The rules around both making and cancelling a Will are very particular.
There are a number of ways a will can be ‘revoked’ (the legal phrase for ‘cancel’) – some intentional, some perhaps not! Here, we take a look at what does and does not cancel a Will. And, we also examine the often overlooked issue of wills in more than one jurisdiction.
The main ways in which we will revoke a will are:
- make a new will
- destroy it
- divorce (in part at least)
Although not ‘cancelling’ our will, our relatives may discover after we die leaving a will we thought was valid, but in fact it never was! This would include circumstances like:
- signature/execution – will wasn’t signed properly
- compos mentis – we were not of sound mind when we made the will
- duress – we were forced to make the will against our wishes
- gifts and appointments fail – for example if we have not included enough future proofing and the named executors and beneficiaries all died with or before us
How does making a Will revoke my old Will?
A correctly drafted will should always address the question of cancelling others (wills). With the exception of where you have wills in other jurisdictions (see below), that will always be to cancel or revoke your previous wills.
Check out our article on revocation clauses
Should I destroy my old Will after I make a new one?
Yes! It is good practice to always destroy old wills so that your executors are in no doubt about which is your ‘last will and testament’.
If you destroy a will without making a new one, it simply has the effect of revoking that existing will, and thereby leaving you potentially ‘intestate’ (to die without a will). The law would then decide who got your estate, not you (as you would have no will).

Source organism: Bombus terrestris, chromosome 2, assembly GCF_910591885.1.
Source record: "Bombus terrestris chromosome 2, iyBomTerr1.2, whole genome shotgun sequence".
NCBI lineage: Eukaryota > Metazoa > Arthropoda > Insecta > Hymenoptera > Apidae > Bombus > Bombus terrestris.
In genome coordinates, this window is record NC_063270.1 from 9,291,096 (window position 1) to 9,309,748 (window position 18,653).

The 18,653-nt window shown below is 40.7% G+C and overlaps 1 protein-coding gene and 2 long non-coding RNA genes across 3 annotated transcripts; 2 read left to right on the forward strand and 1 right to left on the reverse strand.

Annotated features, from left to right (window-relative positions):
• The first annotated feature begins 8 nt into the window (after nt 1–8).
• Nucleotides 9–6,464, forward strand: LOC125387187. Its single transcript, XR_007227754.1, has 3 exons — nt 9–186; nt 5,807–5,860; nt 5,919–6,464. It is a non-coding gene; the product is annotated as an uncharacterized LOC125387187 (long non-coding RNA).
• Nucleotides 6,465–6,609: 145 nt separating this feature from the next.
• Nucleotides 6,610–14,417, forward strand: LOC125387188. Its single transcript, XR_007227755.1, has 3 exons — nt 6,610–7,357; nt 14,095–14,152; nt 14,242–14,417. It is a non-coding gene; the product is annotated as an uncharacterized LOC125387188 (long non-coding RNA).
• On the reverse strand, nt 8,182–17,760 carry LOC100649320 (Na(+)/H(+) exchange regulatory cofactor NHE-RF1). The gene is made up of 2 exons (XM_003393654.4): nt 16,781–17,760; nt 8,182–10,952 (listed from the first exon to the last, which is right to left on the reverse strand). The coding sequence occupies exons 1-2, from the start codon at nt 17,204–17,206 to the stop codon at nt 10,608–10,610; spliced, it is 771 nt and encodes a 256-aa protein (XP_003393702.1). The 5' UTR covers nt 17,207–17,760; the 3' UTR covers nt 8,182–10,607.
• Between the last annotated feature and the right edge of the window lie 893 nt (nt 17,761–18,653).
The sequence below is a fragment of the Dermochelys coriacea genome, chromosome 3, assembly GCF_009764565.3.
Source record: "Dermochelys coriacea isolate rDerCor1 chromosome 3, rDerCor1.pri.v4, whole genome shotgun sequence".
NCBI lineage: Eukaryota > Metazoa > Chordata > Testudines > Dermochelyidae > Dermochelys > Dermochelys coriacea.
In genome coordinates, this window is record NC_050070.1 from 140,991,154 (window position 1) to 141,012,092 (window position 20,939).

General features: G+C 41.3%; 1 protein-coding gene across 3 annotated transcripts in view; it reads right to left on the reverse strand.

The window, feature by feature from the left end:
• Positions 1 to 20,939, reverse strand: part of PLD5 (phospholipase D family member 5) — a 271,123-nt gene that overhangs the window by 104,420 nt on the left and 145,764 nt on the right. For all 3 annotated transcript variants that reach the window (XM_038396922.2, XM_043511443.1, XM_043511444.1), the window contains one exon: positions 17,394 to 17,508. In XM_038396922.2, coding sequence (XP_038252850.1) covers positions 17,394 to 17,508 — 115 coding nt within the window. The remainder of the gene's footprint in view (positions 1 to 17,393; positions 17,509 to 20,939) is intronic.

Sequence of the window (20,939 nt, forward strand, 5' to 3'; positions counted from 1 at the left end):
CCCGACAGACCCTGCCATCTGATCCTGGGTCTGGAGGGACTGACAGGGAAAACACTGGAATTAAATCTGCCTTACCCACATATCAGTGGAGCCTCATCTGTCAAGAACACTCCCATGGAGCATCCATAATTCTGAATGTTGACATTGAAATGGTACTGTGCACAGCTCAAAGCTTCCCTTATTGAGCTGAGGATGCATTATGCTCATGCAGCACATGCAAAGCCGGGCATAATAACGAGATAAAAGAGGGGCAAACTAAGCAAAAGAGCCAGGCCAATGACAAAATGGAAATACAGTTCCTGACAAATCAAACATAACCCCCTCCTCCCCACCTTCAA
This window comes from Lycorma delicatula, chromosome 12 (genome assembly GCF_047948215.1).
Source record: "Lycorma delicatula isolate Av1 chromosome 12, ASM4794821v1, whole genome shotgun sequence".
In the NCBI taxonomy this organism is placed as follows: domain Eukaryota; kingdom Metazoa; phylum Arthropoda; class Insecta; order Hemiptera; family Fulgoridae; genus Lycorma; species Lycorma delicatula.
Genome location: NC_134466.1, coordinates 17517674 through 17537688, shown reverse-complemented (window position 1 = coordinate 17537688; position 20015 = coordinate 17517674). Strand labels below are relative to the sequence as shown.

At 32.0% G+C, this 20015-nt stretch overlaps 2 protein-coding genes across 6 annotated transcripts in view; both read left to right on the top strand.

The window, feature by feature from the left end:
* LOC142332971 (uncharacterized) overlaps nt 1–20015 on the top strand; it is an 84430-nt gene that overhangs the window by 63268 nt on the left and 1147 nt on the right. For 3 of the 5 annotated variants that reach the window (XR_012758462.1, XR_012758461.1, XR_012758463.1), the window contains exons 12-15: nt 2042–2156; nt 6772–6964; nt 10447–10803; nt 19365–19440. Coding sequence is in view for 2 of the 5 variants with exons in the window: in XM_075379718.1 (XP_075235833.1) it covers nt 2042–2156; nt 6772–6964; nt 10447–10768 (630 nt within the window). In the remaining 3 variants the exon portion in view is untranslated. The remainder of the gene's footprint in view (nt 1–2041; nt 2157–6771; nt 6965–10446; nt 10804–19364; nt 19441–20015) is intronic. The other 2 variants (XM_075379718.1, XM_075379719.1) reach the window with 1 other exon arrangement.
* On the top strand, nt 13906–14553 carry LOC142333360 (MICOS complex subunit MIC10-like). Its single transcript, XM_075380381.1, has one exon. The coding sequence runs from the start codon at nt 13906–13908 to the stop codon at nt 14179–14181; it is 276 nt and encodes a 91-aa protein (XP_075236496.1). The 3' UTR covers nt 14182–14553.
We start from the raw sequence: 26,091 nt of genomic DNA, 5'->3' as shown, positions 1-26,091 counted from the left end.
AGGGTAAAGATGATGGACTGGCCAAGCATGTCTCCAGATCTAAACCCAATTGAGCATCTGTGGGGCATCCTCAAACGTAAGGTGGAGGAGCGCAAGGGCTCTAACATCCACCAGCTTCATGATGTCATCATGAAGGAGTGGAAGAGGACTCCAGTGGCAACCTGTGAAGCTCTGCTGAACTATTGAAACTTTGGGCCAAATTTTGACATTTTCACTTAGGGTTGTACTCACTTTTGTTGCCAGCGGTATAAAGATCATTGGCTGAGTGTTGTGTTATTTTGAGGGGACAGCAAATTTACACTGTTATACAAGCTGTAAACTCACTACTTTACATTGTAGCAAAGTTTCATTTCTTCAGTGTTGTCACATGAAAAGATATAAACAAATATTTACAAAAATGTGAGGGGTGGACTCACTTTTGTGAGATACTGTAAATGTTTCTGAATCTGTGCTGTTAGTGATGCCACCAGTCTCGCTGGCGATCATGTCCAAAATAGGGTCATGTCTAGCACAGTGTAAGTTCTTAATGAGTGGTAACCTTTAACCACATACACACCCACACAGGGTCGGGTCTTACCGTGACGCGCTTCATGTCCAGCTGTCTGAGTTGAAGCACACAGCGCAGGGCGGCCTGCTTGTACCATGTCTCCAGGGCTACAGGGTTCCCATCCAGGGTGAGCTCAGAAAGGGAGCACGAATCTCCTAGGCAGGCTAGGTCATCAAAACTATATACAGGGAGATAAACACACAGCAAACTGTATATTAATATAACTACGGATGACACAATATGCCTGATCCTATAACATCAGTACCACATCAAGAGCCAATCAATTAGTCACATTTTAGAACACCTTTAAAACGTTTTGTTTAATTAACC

Does Marriage cancel my Will?
Yes, marriage cancels a will, unless you make it in ‘contemplation of marriage’. It cancels the whole will (unlike divorce), and so it is very important to think about your will when you get married (particularly so perhaps for those who are remarrying)?
Check out our article on how marriage cancels a Will.
Does Divorce cancel my Will?
No – divorce does not cancel a will, it simply removes those elements that refer to the then ex-spouse. This would include:
If the will has made substitute provisions for some or all of the above, then those provisions will apply. Unlike marriage, divorce does not cancel the entire will.
How do I cancel a Letter of Wishes?
A letter of wishes is just that – an expression of wishes, and not a legally binding document. Wills are made and cancelled in a very particular way dating back to law passed in 1837 (The Wills Act). Those rules apply only to wills, with no similar rules applying to your letter of wishes.
What about if I have more than one Will?
If you have assets abroad (as well as the UK) then there is every likelihood that you will have more than one will. This creates a particular anomaly. Wills abroad will invariably also have something akin to the notion of ‘revocation’ as per the rules here in the UK. And so, it is important where you have a ‘foreign’ will that it does not inadvertently cancel your UK will, or vice versa.
Free wills Guide
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